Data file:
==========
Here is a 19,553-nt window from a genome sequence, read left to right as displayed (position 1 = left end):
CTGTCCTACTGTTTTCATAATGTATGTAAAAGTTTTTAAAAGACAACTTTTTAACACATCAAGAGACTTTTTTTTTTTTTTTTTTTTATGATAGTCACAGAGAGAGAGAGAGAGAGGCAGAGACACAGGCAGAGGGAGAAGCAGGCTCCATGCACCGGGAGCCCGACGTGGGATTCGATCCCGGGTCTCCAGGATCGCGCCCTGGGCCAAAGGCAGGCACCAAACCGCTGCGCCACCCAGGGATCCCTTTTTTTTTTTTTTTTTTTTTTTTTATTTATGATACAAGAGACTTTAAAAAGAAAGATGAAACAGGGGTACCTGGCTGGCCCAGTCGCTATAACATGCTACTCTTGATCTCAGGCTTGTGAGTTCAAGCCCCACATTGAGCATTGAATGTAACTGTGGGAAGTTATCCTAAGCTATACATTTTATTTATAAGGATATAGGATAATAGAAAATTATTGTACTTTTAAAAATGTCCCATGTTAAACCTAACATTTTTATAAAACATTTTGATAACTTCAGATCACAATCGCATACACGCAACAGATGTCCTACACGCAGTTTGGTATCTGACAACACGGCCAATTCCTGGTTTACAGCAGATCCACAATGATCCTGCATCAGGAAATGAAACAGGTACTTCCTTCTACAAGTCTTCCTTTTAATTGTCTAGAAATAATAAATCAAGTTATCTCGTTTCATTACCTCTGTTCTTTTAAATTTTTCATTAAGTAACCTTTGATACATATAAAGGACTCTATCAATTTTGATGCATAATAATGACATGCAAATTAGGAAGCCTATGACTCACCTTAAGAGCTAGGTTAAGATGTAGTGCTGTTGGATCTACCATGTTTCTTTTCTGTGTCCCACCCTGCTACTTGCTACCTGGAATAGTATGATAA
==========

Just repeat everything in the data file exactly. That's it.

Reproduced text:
Here is a 19,553-nt window from a genome sequence, read left to right as displayed (position 1 = left end):
CTGTCCTACTGTTTTCATAATGTATGTAAAAGTTTTTAAAAGACAACTTTTTAACACATCAAGAGACTTTTTTTTTTTTTTTTTTTTATGATAGTCACAGAGAGAGAGAGAGAGAGGCAGAGACACAGGCAGAGGGAGAAGCAGGCTCCATGCACCGGGAGCCCGACGTGGGATTCGATCCCGGGTCTCCAGGATCGCGCCCTGGGCCAAAGGCAGGCACCAAACCGCTGCGCCACCCAGGGATCCCTTTTTTTTTTTTTTTTTTTTTTTTTATTTATGATACAAGAGACTTTAAAAAGAAAGATGAAACAGGGGTACCTGGCTGGCCCAGTCGCTATAACATGCTACTCTTGATCTCAGGCTTGTGAGTTCAAGCCCCACATTGAGCATTGAATGTAACTGTGGGAAGTTATCCTAAGCTATACATTTTATTTATAAGGATATAGGATAATAGAAAATTATTGTACTTTTAAAAATGTCCCATGTTAAACCTAACATTTTTATAAAACATTTTGATAACTTCAGATCACAATCGCATACACGCAACAGATGTCCTACACGCAGTTTGGTATCTGACAACACGGCCAATTCCTGGTTTACAGCAGATCCACAATGATCCTGCATCAGGAAATGAAACAGGTACTTCCTTCTACAAGTCTTCCTTTTAATTGTCTAGAAATAATAAATCAAGTTATCTCGTTTCATTACCTCTGTTCTTTTAAATTTTTCATTAAGTAACCTTTGATACATATAAAGGACTCTATCAATTTTGATGCATAATAATGACATGCAAATTAGGAAGCCTATGACTCACCTTAAGAGCTAGGTTAAGATGTAGTGCTGTTGGATCTACCATGTTTCTTTTCTGTGTCCCACCCTGCTACTTGCTACCTGGAATAGTATGATAA